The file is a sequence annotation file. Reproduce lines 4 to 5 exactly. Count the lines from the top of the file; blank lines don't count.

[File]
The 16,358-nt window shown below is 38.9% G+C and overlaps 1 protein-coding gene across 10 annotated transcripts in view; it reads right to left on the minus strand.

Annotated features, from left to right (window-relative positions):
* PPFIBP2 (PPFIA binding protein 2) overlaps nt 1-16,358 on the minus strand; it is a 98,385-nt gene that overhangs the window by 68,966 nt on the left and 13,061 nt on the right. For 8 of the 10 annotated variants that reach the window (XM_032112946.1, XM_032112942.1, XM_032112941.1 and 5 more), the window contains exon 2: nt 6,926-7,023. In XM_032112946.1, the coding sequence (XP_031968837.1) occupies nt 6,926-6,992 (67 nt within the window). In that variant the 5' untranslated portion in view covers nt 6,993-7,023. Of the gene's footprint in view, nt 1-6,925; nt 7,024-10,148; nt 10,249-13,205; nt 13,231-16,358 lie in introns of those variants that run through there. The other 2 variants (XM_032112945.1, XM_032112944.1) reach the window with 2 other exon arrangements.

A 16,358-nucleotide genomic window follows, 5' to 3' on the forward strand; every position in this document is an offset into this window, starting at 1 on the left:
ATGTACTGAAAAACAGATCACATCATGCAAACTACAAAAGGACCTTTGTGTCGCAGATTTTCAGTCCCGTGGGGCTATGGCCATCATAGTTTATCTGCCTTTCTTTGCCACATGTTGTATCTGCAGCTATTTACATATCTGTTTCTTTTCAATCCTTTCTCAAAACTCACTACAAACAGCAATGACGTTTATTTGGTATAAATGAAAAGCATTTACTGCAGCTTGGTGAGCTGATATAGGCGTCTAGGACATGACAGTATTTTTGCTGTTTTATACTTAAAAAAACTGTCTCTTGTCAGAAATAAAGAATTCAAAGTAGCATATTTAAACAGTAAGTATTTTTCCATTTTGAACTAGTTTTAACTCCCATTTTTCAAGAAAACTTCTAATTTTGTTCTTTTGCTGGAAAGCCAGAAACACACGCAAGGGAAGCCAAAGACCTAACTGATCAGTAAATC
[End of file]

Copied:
A 16,358-nucleotide genomic window follows, 5' to 3' on the forward strand; every position in this document is an offset into this window, starting at 1 on the left:
ATGTACTGAAAAACAGATCACATCATGCAAACTACAAAAGGACCTTTGTGTCGCAGATTTTCAGTCCCGTGGGGCTATGGCCATCATAGTTTATCTGCCTTTCTTTGCCACATGTTGTATCTGCAGCTATTTACATATCTGTTTCTTTTCAATCCTTTCTCAAAACTCACTACAAACAGCAATGACGTTTATTTGGTATAAATGAAAAGCATTTACTGCAGCTTGGTGAGCTGATATAGGCGTCTAGGACATGACAGTATTTTTGCTGTTTTATACTTAAAAAAACTGTCTCTTGTCAGAAATAAAGAATTCAAAGTAGCATATTTAAACAGTAAGTATTTTTCCATTTTGAACTAGTTTTAACTCCCATTTTTCAAGAAAACTTCTAATTTTGTTCTTTTGCTGGAAAGCCAGAAACACACGCAAGGGAAGCCAAAGACCTAACTGATCAGTAAATC